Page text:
Asheville councilman wants gun shows stopped in city - FOX Carolina 21

Asheville councilman wants gun shows stopped in city

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A man takes aim with his handgun at an outdoor firing range. (File/FOX Carolina) A man takes aim with his handgun at an outdoor firing range. (File/FOX Carolina)
ASHEVILLE, NC (FOX Carolina) -

Asheville City Councilman Cecil Bothwell said Tuesday he wants to ban gun shows in the city because they break the law.

Bothwell said the city's municipal code specifically prohibits the carrying of weapons on city-owned properties. He said both the Asheville Civic Center and the Western North Carolina Agricultural Center have been rented to gun show promoters in recent years, despite the rule.

"Many citizens have contacted council members asking for action in the wake of the Newtown school murders," Bothwell said. "The city has very little ability to regulate guns, permitting or background checks under North Carolina and United States law. However, we do have the power to enforce the laws that are on the books."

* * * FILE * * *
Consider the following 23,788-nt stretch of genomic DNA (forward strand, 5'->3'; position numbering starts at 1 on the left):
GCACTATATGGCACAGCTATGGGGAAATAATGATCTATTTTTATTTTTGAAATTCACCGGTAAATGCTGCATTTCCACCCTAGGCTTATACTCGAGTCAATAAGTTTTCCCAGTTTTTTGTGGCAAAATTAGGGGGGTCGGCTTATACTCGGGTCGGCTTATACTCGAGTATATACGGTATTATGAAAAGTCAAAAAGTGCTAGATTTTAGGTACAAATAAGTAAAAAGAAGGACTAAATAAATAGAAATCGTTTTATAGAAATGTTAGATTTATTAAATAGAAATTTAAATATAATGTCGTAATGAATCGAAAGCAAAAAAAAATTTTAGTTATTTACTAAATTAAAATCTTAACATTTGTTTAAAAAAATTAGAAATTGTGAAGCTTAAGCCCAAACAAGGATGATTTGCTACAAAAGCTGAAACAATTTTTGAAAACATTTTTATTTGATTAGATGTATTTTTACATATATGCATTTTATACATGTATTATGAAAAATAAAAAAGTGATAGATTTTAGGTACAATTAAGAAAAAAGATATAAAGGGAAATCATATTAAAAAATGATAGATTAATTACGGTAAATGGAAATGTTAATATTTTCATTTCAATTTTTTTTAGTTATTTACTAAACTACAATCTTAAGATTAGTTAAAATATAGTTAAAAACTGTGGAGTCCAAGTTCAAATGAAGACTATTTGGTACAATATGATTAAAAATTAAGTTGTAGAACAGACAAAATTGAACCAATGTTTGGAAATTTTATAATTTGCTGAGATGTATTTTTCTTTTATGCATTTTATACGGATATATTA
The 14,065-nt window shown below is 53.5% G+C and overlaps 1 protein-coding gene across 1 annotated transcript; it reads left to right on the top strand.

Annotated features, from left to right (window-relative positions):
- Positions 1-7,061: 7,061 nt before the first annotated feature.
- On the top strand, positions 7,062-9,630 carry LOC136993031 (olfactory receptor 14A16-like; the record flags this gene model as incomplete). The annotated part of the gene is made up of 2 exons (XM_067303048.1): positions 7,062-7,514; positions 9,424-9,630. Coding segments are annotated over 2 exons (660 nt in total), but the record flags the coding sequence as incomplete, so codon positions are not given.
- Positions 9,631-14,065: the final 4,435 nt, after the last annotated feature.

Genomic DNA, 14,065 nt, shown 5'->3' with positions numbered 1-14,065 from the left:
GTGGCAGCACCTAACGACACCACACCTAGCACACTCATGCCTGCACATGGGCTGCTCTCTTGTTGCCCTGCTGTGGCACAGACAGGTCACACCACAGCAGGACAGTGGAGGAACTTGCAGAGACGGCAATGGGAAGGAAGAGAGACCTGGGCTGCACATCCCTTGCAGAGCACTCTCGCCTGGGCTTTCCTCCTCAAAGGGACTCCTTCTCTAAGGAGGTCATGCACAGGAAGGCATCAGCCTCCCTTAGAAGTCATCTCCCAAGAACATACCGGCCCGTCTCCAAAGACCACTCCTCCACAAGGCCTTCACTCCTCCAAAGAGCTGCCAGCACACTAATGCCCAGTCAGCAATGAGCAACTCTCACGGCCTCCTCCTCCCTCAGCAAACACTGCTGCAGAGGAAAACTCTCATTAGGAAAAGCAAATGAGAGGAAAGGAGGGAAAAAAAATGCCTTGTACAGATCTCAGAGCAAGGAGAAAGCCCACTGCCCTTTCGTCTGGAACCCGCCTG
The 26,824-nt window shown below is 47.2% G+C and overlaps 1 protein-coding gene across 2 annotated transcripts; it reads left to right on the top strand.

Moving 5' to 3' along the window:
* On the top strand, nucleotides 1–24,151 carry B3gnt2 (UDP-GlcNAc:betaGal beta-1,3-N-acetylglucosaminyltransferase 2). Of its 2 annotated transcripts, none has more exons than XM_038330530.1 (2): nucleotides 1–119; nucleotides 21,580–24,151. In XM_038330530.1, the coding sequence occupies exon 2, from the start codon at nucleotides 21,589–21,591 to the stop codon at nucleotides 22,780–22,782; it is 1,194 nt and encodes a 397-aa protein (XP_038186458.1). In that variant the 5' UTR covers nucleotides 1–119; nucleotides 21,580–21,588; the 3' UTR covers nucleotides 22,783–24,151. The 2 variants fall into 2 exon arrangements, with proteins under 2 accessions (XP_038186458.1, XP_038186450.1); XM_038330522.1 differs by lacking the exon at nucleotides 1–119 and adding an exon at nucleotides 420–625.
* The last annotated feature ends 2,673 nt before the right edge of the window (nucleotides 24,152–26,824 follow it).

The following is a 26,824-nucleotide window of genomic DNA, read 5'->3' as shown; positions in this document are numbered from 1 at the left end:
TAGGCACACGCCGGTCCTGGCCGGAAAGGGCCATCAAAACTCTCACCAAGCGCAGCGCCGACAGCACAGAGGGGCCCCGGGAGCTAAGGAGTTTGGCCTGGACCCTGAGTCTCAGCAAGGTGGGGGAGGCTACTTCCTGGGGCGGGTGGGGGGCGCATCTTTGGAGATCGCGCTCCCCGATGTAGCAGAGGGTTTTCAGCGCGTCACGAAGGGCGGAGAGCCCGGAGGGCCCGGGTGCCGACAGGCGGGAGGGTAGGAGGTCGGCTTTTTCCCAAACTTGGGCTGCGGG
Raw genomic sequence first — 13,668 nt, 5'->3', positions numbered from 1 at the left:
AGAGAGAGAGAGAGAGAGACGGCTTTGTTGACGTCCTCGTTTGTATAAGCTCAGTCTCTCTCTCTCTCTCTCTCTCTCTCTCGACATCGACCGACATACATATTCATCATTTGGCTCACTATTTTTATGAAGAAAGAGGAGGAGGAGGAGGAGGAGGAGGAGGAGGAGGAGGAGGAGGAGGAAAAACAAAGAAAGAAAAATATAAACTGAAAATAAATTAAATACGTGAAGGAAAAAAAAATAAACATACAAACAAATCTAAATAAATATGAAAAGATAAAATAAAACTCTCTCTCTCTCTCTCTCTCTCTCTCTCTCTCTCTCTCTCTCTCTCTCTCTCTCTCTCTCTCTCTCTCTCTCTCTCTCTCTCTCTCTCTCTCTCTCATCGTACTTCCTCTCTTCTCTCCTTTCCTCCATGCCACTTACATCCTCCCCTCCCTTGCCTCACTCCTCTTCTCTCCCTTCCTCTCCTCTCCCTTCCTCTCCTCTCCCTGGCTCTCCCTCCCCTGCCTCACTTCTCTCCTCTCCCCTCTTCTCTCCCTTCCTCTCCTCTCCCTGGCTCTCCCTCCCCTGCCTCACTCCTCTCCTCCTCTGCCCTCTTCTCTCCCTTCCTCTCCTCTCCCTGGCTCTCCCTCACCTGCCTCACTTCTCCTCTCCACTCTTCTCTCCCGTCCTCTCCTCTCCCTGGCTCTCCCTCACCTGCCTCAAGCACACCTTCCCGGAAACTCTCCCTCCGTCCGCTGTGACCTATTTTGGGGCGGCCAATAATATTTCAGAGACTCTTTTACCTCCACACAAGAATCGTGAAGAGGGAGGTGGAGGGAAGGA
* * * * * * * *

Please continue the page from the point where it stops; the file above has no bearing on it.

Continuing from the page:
Section 12-42(a) of Asheville's City Ordinances reads:

"No person shall possess, use or carry any firearm, gun, rifle, pistol, air rifle, spring gun or compressed air rifle or pistol, or other similar device or weapon which impels or discharges with force any bullet, shot or pellet of any kind, including arrows with metallic tips or sharp tips of any nature, designated to penetrate and propel a bow or spring device, in any park or other city-owned facility. Further, no person shall possess, use or carry any knife, other than an ordinary pocket knife, which means a small knife, designed for carrying in a pocket or purse and which has a cutting edge and point entirely enclosed by its handle and that may not be opened by throwing, explosive or spring action, or a kitchen knife, when it is used or intended to be used for its ordinary purposes, in any park or other city-owned facility."

Bothwell said gun shows promote the ownership and use of assault-type weapons. He said the sellers at the shows are not required to perform background checks on buyers at the shows.

"That means that guns intended for rapid-fire killing may easily fall into the hands of persons who are mentally unstable or who have criminal intent," Bothwell said.

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